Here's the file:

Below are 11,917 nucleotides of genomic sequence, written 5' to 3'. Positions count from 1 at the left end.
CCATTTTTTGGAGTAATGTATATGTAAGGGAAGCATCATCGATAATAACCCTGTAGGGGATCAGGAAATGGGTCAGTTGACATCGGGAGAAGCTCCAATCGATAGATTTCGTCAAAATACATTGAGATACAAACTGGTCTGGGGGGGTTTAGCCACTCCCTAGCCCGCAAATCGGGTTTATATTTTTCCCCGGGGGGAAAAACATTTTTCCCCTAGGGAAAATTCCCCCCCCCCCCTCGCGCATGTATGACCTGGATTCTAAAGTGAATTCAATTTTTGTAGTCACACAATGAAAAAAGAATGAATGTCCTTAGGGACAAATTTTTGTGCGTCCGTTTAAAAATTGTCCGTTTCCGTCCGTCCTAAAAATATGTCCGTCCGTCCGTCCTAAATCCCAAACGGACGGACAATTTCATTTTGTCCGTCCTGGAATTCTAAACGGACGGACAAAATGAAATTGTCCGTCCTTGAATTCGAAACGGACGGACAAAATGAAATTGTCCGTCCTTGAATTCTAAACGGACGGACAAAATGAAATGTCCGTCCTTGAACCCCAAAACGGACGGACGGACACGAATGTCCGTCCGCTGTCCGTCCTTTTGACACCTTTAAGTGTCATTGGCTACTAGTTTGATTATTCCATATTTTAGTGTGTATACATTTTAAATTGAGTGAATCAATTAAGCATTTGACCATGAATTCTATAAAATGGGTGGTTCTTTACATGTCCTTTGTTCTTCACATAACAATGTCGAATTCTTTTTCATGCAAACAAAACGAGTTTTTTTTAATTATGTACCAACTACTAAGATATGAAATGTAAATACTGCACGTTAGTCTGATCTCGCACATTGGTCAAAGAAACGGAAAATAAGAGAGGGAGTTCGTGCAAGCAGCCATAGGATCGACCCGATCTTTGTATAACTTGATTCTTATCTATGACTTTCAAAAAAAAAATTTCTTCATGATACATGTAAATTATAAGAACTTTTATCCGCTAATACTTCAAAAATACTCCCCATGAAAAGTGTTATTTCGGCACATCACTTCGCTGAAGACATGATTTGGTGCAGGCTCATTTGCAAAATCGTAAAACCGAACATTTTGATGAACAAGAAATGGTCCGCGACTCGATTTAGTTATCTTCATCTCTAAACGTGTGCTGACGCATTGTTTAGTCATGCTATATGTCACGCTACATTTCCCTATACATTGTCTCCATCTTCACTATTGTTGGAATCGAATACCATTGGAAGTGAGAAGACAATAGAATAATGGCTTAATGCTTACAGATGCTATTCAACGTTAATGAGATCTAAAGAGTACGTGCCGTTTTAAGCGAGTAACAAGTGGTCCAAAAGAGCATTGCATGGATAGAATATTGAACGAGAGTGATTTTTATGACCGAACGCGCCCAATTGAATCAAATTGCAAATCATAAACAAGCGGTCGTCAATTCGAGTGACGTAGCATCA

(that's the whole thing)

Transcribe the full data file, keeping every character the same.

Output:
Below are 11,917 nucleotides of genomic sequence, written 5' to 3'. Positions count from 1 at the left end.
CCATTTTTTGGAGTAATGTATATGTAAGGGAAGCATCATCGATAATAACCCTGTAGGGGATCAGGAAATGGGTCAGTTGACATCGGGAGAAGCTCCAATCGATAGATTTCGTCAAAATACATTGAGATACAAACTGGTCTGGGGGGGTTTAGCCACTCCCTAGCCCGCAAATCGGGTTTATATTTTTCCCCGGGGGGAAAAACATTTTTCCCCTAGGGAAAATTCCCCCCCCCCCCTCGCGCATGTATGACCTGGATTCTAAAGTGAATTCAATTTTTGTAGTCACACAATGAAAAAAGAATGAATGTCCTTAGGGACAAATTTTTGTGCGTCCGTTTAAAAATTGTCCGTTTCCGTCCGTCCTAAAAATATGTCCGTCCGTCCGTCCTAAATCCCAAACGGACGGACAATTTCATTTTGTCCGTCCTGGAATTCTAAACGGACGGACAAAATGAAATTGTCCGTCCTTGAATTCGAAACGGACGGACAAAATGAAATTGTCCGTCCTTGAATTCTAAACGGACGGACAAAATGAAATGTCCGTCCTTGAACCCCAAAACGGACGGACGGACACGAATGTCCGTCCGCTGTCCGTCCTTTTGACACCTTTAAGTGTCATTGGCTACTAGTTTGATTATTCCATATTTTAGTGTGTATACATTTTAAATTGAGTGAATCAATTAAGCATTTGACCATGAATTCTATAAAATGGGTGGTTCTTTACATGTCCTTTGTTCTTCACATAACAATGTCGAATTCTTTTTCATGCAAACAAAACGAGTTTTTTTTAATTATGTACCAACTACTAAGATATGAAATGTAAATACTGCACGTTAGTCTGATCTCGCACATTGGTCAAAGAAACGGAAAATAAGAGAGGGAGTTCGTGCAAGCAGCCATAGGATCGACCCGATCTTTGTATAACTTGATTCTTATCTATGACTTTCAAAAAAAAAATTTCTTCATGATACATGTAAATTATAAGAACTTTTATCCGCTAATACTTCAAAAATACTCCCCATGAAAAGTGTTATTTCGGCACATCACTTCGCTGAAGACATGATTTGGTGCAGGCTCATTTGCAAAATCGTAAAACCGAACATTTTGATGAACAAGAAATGGTCCGCGACTCGATTTAGTTATCTTCATCTCTAAACGTGTGCTGACGCATTGTTTAGTCATGCTATATGTCACGCTACATTTCCCTATACATTGTCTCCATCTTCACTATTGTTGGAATCGAATACCATTGGAAGTGAGAAGACAATAGAATAATGGCTTAATGCTTACAGATGCTATTCAACGTTAATGAGATCTAAAGAGTACGTGCCGTTTTAAGCGAGTAACAAGTGGTCCAAAAGAGCATTGCATGGATAGAATATTGAACGAGAGTGATTTTTATGACCGAACGCGCCCAATTGAATCAAATTGCAAATCATAAACAAGCGGTCGTCAATTCGAGTGACGTAGCATCA